Parents or caregivers may be able to reduce toddlers' potential exposures through more frequent hand-washing and by researching, as best they can, which flame retardants are used in their household products. "Right now, it's hard to determine what flame-retardant chemicals are in most products due to confidential business information that protects the companies' proprietary rights," Stapleton said. "Hopefully, this study's findings will inform policymakers that we need better public access to this information."

Historically, three mixtures of PBDEs have been sold under different trade names. Two mixtures, pentaBDE and octaBDE, were phased out in 2005 due to concerns about their persistence and toxicity. The third mixture, decaBDE, is slated for voluntary phase-out starting in 2013.

Being phased out doesn't mean they no longer pose risks, Stapleton noted. "The type of PBDE we tracked in our study was from the pentaBDE mixture, which has, officially at least, been off the market for more than seven years."

None of the children in the study group had prior diagnoses of thyroid problems, and the group was reasonably evenly distributed across gender, age, race, duration of breastfeeding and parents' education.

Contact: Tim Lucas
Duke University

Related biology news :

1. New study looks to define evangelicals and how they affect polling
2. Vegetation hardly affected by extreme flood events
3. Scientist plans to test for blood pressure genes affected by age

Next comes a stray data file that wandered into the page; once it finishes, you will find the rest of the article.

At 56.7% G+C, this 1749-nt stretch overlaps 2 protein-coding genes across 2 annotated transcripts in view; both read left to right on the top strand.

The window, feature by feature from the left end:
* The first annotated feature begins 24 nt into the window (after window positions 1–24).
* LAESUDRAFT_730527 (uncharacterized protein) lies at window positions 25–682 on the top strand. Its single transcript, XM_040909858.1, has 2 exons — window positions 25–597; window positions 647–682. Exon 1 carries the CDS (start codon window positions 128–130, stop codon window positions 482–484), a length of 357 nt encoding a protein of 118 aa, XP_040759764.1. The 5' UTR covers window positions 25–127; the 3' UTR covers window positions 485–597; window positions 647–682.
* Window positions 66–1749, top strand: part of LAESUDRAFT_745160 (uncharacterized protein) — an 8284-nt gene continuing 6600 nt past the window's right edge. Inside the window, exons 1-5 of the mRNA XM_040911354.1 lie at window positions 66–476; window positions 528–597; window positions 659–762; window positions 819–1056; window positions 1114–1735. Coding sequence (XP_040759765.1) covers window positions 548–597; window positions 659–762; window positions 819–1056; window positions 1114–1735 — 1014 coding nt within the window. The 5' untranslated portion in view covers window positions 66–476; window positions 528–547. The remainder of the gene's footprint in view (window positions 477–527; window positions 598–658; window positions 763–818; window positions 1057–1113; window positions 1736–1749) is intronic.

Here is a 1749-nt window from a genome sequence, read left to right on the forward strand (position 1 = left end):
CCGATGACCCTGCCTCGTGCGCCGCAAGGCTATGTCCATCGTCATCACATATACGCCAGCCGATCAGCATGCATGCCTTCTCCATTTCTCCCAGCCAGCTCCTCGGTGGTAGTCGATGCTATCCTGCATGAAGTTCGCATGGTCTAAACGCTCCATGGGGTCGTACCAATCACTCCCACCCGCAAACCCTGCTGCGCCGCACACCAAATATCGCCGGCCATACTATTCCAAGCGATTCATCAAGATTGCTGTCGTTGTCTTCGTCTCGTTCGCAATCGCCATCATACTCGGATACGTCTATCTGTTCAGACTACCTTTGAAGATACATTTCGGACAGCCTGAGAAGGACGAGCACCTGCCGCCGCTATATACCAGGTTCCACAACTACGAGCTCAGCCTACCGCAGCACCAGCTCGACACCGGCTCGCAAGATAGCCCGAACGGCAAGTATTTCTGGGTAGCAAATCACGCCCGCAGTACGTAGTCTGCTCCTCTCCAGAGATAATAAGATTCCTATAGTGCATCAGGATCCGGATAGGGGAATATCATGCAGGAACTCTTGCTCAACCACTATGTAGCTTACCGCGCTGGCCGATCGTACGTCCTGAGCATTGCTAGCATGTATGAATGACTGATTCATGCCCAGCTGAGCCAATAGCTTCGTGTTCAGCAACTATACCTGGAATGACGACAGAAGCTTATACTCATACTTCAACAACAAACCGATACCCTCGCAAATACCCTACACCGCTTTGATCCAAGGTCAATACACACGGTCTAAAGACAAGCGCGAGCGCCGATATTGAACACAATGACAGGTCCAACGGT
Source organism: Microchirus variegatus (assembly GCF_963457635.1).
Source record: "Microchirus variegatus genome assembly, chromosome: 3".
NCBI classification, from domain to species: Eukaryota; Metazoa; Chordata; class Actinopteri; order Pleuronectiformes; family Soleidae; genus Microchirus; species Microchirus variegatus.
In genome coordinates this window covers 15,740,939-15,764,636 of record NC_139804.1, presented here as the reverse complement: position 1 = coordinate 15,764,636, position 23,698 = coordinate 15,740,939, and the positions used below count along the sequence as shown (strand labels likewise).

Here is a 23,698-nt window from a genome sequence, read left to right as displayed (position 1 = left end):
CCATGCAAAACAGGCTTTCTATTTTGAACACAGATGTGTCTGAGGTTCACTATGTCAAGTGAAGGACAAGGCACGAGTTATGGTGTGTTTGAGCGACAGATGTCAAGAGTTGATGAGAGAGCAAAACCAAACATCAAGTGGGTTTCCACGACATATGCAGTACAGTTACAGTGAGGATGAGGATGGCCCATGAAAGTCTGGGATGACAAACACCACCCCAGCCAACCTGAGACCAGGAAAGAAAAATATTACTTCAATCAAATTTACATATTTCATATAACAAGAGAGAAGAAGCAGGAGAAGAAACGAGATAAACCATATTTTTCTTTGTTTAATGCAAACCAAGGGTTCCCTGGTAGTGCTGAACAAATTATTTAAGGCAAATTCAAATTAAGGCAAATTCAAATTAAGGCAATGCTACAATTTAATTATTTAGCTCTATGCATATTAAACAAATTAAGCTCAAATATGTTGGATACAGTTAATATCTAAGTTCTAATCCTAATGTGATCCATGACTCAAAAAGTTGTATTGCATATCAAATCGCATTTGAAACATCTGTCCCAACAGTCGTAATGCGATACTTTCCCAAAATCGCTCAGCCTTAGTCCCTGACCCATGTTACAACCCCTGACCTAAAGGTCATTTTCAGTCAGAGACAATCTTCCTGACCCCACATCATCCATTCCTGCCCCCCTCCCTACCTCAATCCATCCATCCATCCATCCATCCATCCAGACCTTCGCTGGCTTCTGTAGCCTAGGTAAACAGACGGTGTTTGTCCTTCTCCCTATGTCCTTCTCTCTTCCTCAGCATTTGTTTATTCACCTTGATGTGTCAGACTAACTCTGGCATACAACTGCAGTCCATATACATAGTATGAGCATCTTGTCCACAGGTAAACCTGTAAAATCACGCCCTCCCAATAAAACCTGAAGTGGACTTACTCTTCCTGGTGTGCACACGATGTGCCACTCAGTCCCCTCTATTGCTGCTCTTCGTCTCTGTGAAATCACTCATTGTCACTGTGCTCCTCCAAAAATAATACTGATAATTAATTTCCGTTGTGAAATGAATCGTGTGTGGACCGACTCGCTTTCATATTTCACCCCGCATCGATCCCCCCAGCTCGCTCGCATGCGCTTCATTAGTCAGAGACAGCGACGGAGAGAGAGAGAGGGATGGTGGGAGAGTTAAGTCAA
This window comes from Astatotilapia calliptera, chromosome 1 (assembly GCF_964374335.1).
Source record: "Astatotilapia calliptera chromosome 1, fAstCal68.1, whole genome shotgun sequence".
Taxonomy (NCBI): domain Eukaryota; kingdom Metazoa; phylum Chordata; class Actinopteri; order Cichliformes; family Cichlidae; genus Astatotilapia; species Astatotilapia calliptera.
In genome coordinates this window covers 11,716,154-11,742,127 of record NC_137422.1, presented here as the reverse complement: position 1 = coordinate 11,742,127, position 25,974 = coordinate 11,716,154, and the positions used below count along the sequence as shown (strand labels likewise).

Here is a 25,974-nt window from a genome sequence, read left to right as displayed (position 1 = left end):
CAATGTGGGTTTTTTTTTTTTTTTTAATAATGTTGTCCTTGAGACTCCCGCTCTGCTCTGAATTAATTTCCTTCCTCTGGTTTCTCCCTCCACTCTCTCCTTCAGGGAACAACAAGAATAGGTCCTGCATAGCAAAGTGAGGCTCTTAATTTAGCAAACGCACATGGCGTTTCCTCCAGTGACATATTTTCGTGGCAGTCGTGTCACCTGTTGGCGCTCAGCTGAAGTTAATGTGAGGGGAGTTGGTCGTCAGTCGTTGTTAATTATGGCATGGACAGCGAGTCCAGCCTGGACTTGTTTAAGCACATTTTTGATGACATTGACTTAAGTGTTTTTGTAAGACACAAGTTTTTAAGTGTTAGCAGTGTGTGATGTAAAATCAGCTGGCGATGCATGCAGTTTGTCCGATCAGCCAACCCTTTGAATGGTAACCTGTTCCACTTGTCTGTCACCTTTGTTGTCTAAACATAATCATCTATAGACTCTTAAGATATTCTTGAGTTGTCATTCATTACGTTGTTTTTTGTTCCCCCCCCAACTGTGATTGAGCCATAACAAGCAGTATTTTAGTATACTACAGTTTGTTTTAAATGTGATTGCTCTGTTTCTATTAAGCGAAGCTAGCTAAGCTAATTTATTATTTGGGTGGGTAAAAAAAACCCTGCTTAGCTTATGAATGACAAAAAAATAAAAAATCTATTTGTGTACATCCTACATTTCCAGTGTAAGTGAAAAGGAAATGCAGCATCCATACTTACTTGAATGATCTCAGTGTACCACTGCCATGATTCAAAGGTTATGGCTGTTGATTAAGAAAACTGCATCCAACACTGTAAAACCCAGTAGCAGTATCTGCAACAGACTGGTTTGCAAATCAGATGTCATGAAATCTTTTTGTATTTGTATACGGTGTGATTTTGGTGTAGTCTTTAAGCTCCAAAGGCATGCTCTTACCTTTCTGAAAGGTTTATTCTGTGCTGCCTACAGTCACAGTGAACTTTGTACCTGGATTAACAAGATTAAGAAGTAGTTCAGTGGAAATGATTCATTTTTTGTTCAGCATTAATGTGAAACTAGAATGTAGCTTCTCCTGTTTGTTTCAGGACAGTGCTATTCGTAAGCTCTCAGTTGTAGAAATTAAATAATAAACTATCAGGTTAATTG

4. Decline in Alaskan sea otters affects bald eagles diet
5. UC Riverside scientist to explore how vegetation affects urban heat islands
6. Seasonal affective disorder may be linked to genetic mutation, study suggests
7. Eliminating soda from school diets does not affect overall consumption
8. SNPs affect folate metabolism in study of Puerto-Rican adults
9. Previous abortions and exercise: Do they affect pregnancy?
10. Eating eggs when pregnant affects breast cancer in offspring
11. Food can affect a cell in the same way hormones do
Post Your Comments:
(Date:11/9/2015)... Nov. 09, 2015 ... of the "Global Law Enforcement Biometrics ... --> ) has announced ... Enforcement Biometrics Market 2015-2019" report to ... Markets ( ) has announced the ...
(Date:10/29/2015)... LA JOLLA, Calif. , Oct. 29, 2015 /PRNewswire-USNewswire/ ... released a new report titled, "DNA Synthesis and Biosecurity: ... how well the Department of Health and Human Services ... was issued in 2010. --> ... advances, but it also has the potential to pose ...
(Date:10/29/2015)... Oct. 29, 2015 Today, LifeBEAM ... partnership with 2XU, a global leader in technical ... smart hat with advanced bio-sensing technology. The hat ... to monitor key biometrics to improve overall training ... the two companies will bring together the most advanced ...
Breaking Biology News(10 mins):
(Date:11/24/2015)... 2015 Cepheid (NASDAQ: CPHD ) today ... following conference, and invited investors to participate via webcast. ...      Tuesday, December 1, 2015 at 11.00 a.m. Eastern Time ...      Tuesday, December 1, 2015 at 11.00 a.m. Eastern Time ... New York, NY      Tuesday, December 1, 2015 ...
(Date:11/24/2015)... , Nov. 24, 2015 /PRNewswire/ - Aeterna Zentaris Inc. ... IIROC on behalf of the Toronto Stock Exchange, confirms ... there are no corporate developments that would cause the ... --> --> About Aeterna Zentaris ... . --> Aeterna Zentaris is a specialty ...
(Date:11/24/2015)... -- SHPG ) announced today that Jeff Poulton ... th Annual Healthcare Conference in New York City ... EST (1:30 p.m. GMT). --> SHPG ) announced today ... the Piper Jaffray 27 th Annual Healthcare Conference in ... 2015, at 8:30 a.m. EST (1:30 p.m. GMT). --> ...
(Date:11/24/2015)... ... November 24, 2015 , ... In harsh industrial processes, the ... in-line sensors can represent a weak spot where leaking process media is a ... sensor housings , which are designed to tolerate extreme process conditions. They combine ...
Breaking Biology Technology: